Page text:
Our study is novel in that it compared average-risk screening patients amongst an academic in-hospital and satellite ambulatory endoscopy centers, and a Veterans Affairs endoscopy suite. Relative to the study population at the outpatient ambulatory academic satellite surgery centers, the Veteran population was twice as likely to produce a suboptimal bowel preparation. The 2010 Veterans Health Administration Health Report indicated that in the fiscal year 2009, 214955 colonoscopies were preformed for all indications; our study found that 22.2% of the screening colonoscopies amongst Veterans had suboptimal bowel preparations. This has significant implications on the already scarce availability of colonoscopy for repeat procedures especially as the VHA continues to increase the rate of colorectal screening amongst Veterans.
A number of studies have compared the results of different bowel preparation types on colonoscopy preparation quality[16,17]. The finding of the MiraLAX®-Gatorade® bowel preparation producing superior bowel preparation quality is in contrast to published literature. Two recently published randomized controlled trials comparing MiraLAX® to Golytely® have shown Golytely® to produce superior preparation quality[18,19]. The study by Enestvedt et al focused on screening colonoscopies, but excluded patients with a history of constipation; whereas, Hjelkrem et al did not exclude patients with risk factors of suboptimal preparation (except prior surgery). Though our study did not directly compare GoLytely® to MiraLAX®, it did demonstrate that compared to all 4L PEG-3350 solutions, MiraLAX®-Gatorade® produced superior bowel preparation qualities. Noting the retrospective nature of the study design, our study consisted of a large population and allowed for statistical adjustment of known risk factors such as narcotics and TCA use, and diabetic status. Given these conflicting findings, further research on the efficacy of MiraLAX® as a colonoscopy preparation agent is warranted.
We are aware that our study has several limitations due to its design. The first limitation is the retrospective nature of medical records relies on patient self-report and documentation by nursing and physician personnel. Between January 1 and December 31, 2009, there were forty-eight practicing gastroenterologists. Some physicians only performed colonoscopy at a single endoscopy center, while others at performed at multiple sites; similarly not all physicians performed colonoscopy in the presence of a GI fellow. We attempted to control for this through our statistical modeling with adjustments for endoscopy site and GI fellow presence. Secondly, our measured outcome was not a standardized scale system such as the Boston Bowel Preparation Scale or the Ottawa scale, but rather subjective determination by our endoscopists using the Aronchick scale (i.e., excellent, good, fair, and poor). Third, data were not collected on previously identified predictors of suboptimal prep such as patient comprehension of bowel preparation instructions, concurrent comobidities (i.e., dementia, cirrhosis, and stroke), or previous gastrointestinal and/or genitourinary surgeries. The analysis of preparation types is limited by the lack of data on the amount of prep consumed. It is possible that patients may have found the MiraLAX®/Gatorade preparation more tolerable and consumed more of this than the PEG-3350 preparations. Lastly, due the tertiary nature of our hospital system, our results may not be generalizable to the community setting.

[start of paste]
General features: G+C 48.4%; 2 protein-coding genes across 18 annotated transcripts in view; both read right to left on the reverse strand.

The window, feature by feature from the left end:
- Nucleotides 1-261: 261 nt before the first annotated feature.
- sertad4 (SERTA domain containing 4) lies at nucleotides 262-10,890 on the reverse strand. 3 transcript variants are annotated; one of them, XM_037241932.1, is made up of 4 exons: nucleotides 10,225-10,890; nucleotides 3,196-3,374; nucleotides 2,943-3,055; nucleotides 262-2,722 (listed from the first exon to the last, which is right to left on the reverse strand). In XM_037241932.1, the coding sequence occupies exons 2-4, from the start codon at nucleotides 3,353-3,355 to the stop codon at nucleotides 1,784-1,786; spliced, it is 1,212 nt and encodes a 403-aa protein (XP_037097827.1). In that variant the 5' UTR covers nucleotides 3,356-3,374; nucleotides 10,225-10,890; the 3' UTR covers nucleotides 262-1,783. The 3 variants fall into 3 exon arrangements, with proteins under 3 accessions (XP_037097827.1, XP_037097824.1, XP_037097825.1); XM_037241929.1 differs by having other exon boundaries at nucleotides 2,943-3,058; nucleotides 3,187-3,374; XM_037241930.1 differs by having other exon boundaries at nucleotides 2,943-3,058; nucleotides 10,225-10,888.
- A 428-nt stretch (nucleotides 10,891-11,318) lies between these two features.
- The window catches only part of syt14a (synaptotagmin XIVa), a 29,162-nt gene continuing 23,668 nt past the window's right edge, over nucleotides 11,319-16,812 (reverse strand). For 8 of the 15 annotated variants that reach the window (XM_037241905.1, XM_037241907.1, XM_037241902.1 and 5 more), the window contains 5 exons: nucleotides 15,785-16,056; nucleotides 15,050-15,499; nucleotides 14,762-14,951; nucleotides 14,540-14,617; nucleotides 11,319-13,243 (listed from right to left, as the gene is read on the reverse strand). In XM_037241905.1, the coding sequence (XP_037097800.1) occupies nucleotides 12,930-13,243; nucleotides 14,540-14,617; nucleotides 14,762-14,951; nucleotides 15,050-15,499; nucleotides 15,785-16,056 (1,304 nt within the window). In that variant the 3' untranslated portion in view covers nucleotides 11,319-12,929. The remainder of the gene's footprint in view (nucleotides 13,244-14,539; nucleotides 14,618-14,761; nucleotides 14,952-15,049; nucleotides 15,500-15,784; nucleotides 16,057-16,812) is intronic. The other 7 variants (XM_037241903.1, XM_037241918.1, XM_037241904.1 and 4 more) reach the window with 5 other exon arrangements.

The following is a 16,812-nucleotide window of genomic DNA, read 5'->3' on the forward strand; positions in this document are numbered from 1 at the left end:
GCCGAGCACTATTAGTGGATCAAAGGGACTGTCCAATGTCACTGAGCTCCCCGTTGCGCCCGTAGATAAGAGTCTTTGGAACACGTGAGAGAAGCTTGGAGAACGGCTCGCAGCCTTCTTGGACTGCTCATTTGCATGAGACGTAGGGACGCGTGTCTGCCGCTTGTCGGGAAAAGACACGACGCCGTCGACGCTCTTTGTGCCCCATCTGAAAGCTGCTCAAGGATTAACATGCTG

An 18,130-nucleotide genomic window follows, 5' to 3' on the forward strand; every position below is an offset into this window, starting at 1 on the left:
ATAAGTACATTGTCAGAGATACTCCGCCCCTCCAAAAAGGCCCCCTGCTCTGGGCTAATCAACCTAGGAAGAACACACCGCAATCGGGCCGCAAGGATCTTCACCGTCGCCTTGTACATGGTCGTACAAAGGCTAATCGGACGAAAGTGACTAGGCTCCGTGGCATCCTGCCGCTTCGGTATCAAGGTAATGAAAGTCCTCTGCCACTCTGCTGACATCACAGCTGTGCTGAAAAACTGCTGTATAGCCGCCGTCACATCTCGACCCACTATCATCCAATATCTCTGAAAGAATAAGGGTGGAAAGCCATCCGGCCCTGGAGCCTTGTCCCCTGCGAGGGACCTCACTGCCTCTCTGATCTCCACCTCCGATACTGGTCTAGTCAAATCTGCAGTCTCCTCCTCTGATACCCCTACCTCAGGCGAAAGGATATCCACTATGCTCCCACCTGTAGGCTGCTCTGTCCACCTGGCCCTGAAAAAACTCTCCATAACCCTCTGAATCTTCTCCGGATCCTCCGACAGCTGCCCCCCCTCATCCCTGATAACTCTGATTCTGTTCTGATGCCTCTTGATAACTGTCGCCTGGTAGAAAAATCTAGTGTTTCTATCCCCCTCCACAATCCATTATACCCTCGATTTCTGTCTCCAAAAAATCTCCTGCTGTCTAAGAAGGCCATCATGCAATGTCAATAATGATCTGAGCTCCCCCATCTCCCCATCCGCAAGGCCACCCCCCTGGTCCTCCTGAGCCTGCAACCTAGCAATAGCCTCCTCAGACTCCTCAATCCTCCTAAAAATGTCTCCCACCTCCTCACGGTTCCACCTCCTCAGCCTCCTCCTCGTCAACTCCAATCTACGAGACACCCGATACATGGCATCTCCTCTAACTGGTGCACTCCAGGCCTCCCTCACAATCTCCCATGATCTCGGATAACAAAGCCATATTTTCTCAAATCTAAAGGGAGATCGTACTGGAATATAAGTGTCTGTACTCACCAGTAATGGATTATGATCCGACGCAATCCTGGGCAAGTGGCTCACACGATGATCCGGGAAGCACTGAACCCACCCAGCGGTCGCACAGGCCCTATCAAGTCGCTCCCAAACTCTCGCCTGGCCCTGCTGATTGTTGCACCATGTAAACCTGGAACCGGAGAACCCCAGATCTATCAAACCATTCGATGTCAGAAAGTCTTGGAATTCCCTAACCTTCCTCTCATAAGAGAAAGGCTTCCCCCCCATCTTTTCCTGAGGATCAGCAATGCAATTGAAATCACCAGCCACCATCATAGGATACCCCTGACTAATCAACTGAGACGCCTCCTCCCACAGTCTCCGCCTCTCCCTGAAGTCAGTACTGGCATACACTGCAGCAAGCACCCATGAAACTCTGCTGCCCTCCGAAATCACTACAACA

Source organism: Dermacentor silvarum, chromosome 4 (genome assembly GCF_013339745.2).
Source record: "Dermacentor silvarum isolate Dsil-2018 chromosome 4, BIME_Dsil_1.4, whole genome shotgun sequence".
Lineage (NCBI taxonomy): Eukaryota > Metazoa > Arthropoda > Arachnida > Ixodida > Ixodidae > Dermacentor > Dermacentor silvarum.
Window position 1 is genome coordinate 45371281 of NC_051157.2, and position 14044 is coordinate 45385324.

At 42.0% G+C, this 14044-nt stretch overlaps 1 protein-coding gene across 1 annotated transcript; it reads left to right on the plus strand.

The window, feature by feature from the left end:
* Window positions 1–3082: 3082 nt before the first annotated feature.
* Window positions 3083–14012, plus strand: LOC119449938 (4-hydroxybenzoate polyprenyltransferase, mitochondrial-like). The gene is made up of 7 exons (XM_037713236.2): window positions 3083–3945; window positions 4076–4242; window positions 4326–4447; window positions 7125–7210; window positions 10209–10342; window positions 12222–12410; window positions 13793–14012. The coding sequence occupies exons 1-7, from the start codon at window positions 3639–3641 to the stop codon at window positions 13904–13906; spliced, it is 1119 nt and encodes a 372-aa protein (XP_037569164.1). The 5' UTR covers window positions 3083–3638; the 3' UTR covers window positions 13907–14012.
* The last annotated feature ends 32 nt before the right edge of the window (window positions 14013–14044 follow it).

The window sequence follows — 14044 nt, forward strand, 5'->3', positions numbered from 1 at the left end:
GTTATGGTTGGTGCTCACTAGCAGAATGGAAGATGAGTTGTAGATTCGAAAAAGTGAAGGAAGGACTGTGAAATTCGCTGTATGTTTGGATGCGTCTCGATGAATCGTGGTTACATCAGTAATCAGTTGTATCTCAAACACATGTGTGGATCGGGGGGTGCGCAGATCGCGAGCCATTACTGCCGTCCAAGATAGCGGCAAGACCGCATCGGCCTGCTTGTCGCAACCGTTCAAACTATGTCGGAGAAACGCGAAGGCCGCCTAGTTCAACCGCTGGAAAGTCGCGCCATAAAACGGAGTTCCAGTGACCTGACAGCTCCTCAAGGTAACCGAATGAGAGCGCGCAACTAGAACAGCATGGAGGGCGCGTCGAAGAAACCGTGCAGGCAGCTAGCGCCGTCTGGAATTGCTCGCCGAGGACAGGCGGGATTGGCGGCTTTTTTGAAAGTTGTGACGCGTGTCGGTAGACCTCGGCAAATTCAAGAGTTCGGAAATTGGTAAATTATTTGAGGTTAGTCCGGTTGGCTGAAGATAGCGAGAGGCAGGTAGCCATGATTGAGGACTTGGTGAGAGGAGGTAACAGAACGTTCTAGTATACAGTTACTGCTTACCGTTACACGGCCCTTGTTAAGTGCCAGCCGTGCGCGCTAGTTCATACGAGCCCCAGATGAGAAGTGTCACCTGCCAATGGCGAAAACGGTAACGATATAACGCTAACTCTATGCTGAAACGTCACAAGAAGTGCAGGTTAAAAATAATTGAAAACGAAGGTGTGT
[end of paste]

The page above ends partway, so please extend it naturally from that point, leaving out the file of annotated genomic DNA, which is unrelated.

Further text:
In conclusion, our study identified that average-risk patients using narcotics or TCAs prior to colonoscopy, as well as, diabetics are at increased risk for suboptimal bowel preparation quality when undergoing screening colonoscopy. Similarly, our study noted a strong disparity between bowel preparation outcomes amongst Veterans and African-Americans. Further studies aimed at improving bowel preparation outcomes of colonoscopic preparations within these populations are warranted.
Suboptimal bowel preparation affects approximately 20% of colonoscopies. Suboptimal preparation leads to reduced polyp detection and leads endoscopist to recommend shorter interval follow-up.
Identifying predictors of suboptimal preparation may allow endoscopists to risk-stratify patients into high and low risk groups and prescribe a more aggressive preparation type for those in the high risk group.
Diabetes, narcotics and tricyclic antidepressant use predict suboptimal preparation.
Suboptimal preparation affected 1 out of every 6 colonoscopies in this population. Prescription of more aggressive preparation types for patients with diabetes or those who use narcotics or tricyclic antidepressants may reduce the incidence of suboptimal preparations.
Suboptimal preparation occurs when the endoscopist characterizes the preparation as fair, poor or inadequate. Screening or surveillance colonoscopies are done to identify polyps and with the aim of preventing subsequent colorectal cancer.
The manuscript by Govani et al deals with clinically important question how to improve bowel cleansing before colonoscopy. Given the incidence of colon cancer, the implications of missed lesions due to suboptimal preparation and the costs of performing repeated procedures due to suboptimal preparation, this topic is of immense clinical importance.
Manuscript source: Invited manuscript
Specialty type: Gastroenterology and hepatology
Country of origin: United States
Peer-review report classification
Grade A (Excellent): 0
Grade B (Very good): 0
Grade C (Good): C
Grade D (Fair): 0
Grade E (Poor): 0
P- Reviewer: Tepes B S- Editor: Gong ZM L- Editor: A E- Editor: Li D
|1.||Siegel R, Naishadham D, Jemal A. Cancer statistics, 2013. CA Cancer J Clin. 2013;63:11-30. [PubMed] [DOI] [Cited in This Article: ] [Cited by in Crossref: 9215] [Cited by in F6Publishing: 10252] [Article Influence: 1025.2] [Reference Citation Analysis (3)]|